The Wildstorm comic-book imprint and its characters have had a fascinating history, going from an Image-based studio to its founder, Jim Lee, selling it to to DC (ironically enough putting it back into control of a work-for-hire company, the very thing he had initially rebelled against with his earlier defection from Marvel to Image). A lot of the Wildstorm-type books featured heroic characters that were analogues of other well-known powered individuals found at the big 2. The great thing about being like another property but not being that property is that it frees you up to get really crazy with stuff.
Warren Ellis had been writing for a good chunk of time the title, "Stormwatch," and eventually utterly destroyed the team in a cool cross-over with Dark Horse comics where the literal Aliens from, "Alien," killed a bunch of the team (also the last inter-company cross-over I can think of that is in-continuity with the, "Regular," universe of a comic). From the ashes of, "Stormwatch," Ellis gave us, "The Authority," and it was amazing.
A Big Budget Superhero Movie Before Those Existed
Nowadays when people talk about, "Widescreen comics," that, "Look like movies," a lot of folk discuss Mark Millar and Bryan Hitch's, "Ultimates," which arguably inspired much of the Marvel Cinematic Universe that continues to dominate the box-office. However, before that we actually had Warren Ellis and Hitch giving us the over-the-top action of, "The Authority." These comics with The Authority are basically the big budget super-hero movies we love today before such a thing even existed. They are a team of immense power that destroys a terrorist nation, obliterates half of an other dimensions' planet, and at the end of Ellis' short-ish run basically kills God.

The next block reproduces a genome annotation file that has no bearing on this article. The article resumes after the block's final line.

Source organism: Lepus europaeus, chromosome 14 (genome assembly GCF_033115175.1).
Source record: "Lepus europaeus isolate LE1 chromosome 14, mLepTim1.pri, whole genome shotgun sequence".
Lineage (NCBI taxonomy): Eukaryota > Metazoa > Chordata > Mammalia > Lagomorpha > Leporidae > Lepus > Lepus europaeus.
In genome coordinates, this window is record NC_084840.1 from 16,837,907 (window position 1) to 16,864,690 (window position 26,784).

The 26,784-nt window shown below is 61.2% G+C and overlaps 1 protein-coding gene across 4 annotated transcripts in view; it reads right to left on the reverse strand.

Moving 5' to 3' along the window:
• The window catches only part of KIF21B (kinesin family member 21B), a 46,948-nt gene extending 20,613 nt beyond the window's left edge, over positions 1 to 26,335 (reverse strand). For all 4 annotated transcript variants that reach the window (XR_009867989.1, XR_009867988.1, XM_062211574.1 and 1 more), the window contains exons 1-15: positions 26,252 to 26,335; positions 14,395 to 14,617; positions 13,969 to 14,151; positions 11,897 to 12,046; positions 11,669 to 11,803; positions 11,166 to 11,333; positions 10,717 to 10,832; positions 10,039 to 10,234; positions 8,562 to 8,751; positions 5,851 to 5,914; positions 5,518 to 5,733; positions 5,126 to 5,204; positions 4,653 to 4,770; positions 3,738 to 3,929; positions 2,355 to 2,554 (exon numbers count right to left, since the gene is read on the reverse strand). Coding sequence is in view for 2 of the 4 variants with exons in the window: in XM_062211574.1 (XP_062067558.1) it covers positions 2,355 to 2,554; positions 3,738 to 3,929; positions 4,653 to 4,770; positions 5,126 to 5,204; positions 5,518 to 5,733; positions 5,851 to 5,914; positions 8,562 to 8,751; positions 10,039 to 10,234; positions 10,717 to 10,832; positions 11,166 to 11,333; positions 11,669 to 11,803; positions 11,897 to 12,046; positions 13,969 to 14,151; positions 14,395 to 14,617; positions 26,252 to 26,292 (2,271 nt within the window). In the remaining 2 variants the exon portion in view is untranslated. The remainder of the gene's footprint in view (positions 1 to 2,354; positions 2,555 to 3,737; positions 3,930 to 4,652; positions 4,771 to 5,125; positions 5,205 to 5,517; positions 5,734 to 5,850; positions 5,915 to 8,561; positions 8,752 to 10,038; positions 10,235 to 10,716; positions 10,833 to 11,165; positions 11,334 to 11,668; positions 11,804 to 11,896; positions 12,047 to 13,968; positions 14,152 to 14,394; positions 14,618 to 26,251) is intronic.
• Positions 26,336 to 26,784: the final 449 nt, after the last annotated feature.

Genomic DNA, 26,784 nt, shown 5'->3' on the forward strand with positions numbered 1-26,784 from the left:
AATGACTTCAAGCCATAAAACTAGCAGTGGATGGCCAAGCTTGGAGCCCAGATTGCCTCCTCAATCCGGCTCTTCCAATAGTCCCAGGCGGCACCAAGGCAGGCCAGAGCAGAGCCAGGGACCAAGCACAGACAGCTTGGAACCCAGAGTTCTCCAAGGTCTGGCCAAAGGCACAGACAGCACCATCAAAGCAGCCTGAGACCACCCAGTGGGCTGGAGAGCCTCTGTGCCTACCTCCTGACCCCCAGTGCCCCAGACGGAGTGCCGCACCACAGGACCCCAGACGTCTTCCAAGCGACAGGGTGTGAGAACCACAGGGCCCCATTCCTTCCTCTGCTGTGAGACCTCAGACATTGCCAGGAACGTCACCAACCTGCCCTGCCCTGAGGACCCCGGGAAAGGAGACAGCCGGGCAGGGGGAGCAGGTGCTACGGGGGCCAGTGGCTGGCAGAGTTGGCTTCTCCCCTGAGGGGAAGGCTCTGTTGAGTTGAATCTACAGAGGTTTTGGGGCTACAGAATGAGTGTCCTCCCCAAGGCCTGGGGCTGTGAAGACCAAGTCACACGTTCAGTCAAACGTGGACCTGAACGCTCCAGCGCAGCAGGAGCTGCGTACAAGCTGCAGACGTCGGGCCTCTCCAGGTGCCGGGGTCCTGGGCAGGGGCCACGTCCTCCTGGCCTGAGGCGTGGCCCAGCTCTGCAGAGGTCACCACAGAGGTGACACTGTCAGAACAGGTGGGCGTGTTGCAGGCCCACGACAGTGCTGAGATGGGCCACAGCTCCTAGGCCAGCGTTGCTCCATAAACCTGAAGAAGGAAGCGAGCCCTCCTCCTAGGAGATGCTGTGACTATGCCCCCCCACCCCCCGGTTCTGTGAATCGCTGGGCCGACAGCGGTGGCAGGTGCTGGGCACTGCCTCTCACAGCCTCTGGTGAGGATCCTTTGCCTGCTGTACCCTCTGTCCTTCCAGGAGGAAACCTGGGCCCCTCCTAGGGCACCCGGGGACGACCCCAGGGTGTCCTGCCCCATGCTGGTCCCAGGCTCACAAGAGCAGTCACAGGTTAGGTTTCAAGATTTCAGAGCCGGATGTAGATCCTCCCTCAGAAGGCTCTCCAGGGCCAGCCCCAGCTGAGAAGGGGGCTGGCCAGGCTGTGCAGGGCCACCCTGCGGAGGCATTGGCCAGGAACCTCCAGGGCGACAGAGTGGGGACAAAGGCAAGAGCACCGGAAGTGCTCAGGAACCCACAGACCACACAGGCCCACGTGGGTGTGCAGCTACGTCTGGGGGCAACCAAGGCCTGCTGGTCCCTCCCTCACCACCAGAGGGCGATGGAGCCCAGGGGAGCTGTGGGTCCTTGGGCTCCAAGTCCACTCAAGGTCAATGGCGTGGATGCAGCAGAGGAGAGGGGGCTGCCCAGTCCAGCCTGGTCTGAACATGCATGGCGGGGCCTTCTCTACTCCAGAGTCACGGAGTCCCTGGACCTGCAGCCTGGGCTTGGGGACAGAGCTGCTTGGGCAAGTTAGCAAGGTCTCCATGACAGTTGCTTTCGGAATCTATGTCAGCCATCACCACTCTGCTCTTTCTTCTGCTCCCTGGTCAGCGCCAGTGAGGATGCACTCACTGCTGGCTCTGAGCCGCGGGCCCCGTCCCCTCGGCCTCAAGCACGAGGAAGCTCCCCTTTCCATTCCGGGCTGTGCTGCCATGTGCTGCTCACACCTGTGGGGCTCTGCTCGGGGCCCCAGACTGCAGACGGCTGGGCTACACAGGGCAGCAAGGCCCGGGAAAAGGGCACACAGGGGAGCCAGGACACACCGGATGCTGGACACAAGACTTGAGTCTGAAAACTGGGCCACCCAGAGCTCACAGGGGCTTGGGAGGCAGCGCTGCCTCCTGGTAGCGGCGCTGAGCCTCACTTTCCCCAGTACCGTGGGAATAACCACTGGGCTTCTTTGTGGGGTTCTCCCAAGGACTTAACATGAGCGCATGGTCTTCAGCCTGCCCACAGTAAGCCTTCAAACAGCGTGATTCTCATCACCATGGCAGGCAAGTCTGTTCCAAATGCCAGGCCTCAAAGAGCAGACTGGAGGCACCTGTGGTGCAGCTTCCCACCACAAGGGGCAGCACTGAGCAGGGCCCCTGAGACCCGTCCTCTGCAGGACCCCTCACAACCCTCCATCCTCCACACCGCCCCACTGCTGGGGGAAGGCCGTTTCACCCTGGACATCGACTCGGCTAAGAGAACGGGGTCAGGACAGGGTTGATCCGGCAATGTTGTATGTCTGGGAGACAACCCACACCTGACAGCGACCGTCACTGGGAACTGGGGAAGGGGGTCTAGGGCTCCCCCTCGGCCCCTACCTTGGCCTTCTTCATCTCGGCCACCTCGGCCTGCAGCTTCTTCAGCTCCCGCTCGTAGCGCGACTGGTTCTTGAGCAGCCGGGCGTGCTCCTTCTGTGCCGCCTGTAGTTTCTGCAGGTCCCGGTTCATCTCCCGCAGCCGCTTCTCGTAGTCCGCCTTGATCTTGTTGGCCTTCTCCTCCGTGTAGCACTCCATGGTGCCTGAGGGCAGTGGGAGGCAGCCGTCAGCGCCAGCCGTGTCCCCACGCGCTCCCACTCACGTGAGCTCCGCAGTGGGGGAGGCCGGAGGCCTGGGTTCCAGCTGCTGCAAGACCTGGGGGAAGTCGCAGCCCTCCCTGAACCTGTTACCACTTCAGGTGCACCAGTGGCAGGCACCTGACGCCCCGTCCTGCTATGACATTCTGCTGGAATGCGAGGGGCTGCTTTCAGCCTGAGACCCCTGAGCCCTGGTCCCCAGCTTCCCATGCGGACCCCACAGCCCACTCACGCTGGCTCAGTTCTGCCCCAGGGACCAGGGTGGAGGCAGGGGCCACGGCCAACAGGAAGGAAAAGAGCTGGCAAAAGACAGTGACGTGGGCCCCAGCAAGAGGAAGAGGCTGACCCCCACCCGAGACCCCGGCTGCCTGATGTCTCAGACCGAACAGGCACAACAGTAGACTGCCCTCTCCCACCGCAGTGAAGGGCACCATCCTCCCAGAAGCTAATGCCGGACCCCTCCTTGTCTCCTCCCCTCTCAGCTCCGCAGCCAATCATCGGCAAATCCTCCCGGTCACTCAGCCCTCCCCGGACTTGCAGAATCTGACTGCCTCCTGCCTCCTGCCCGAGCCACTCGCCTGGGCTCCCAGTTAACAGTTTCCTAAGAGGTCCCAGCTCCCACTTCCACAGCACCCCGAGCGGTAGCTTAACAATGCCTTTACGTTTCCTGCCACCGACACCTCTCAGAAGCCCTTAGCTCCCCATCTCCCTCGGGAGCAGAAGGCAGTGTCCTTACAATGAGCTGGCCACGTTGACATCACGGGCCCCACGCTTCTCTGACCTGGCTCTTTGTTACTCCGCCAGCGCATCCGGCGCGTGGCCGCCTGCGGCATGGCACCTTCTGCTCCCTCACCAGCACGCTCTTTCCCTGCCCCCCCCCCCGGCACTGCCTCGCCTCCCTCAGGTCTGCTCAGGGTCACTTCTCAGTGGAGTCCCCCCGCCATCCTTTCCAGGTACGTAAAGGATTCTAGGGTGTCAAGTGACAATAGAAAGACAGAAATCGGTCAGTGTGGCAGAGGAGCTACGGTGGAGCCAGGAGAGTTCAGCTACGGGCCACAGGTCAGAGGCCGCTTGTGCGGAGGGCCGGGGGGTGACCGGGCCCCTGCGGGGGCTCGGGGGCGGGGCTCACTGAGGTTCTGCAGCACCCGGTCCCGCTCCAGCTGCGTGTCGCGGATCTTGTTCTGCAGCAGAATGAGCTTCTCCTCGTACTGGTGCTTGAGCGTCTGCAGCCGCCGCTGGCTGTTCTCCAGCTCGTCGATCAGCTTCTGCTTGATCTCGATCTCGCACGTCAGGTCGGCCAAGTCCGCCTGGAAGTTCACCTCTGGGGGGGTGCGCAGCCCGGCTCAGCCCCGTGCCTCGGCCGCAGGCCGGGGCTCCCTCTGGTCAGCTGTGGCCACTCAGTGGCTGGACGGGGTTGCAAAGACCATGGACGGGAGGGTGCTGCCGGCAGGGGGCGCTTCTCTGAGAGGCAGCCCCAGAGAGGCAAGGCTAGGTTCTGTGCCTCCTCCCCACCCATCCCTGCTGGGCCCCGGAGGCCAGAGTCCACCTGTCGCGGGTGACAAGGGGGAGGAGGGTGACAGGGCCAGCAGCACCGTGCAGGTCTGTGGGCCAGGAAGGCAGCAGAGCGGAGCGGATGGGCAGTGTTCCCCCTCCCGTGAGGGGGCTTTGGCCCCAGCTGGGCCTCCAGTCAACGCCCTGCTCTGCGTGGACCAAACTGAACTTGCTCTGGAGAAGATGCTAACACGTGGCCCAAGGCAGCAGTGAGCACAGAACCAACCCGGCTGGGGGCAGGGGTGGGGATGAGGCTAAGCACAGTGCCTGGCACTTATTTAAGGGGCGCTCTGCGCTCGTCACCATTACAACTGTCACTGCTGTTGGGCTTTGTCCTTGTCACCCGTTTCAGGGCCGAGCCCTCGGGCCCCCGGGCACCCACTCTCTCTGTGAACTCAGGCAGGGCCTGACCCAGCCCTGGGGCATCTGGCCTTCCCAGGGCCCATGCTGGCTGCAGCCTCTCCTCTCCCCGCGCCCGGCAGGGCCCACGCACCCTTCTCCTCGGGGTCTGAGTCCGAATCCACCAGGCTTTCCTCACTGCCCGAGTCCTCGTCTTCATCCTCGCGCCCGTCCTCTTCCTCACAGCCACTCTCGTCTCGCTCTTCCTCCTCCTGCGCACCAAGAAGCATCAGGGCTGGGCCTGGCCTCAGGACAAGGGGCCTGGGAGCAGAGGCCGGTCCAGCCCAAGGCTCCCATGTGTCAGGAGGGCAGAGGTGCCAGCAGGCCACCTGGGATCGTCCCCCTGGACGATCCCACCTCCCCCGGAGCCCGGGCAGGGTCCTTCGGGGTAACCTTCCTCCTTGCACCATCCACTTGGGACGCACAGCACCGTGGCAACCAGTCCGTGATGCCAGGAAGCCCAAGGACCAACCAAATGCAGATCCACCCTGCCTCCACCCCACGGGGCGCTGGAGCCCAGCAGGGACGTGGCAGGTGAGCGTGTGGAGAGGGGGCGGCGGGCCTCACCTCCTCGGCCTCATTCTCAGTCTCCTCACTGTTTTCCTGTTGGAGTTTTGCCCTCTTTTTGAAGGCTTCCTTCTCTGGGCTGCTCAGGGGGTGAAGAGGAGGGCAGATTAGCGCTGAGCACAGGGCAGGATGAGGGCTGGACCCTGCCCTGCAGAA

The whole thing is bombastically illustrated and comes-off like zany fun but carries a dark undercurrent of asking if maybe these heroes are just a little too gun-ho to do all the things they are doing--a motif that quit being subtext and just became straight-up text when the writer on the book after Ellis--the aforementioned Mark Millar (basically prepping himself for the later, "Ultimates, "stuff) made it clear The Authority were arguably dangerous and then other folk had them literally overthrow the planet and take over Earth for a bit...before the Wildstorm Universe literally (I like that word a lot) was blown-up and then cancelled; things got weird toward the end.
|Wide-screen styled action for sure.|
"The Authority," under Ellis and his 12 issue-run was essentially super-hero stories at their purest (big action, exciting characters) with an additional postmodern wink about the characters and their actions. Speaking of postmodern, after the universe had started becoming a little less of a big-seller but before DC exploded its planet they decided to make a big deal out of Grant Morrison writing the title...and boy did it go horribly wrong.
Well, That Derailed Quickly
To much fanfare Morrison's take on, "The Authority," had its first issue released December 2006. In it, the Authority seem to have accidentally ended up in what might be the real world AKA the reality we currently are living in (Morrison does love breaking the fourth wall). The next issue was supposed to come out in two months. It took five. It continued the plot about the team's transport ship (The Carrier) dumping them in the wrong reality and how they needed to find a way home. Then, nothing.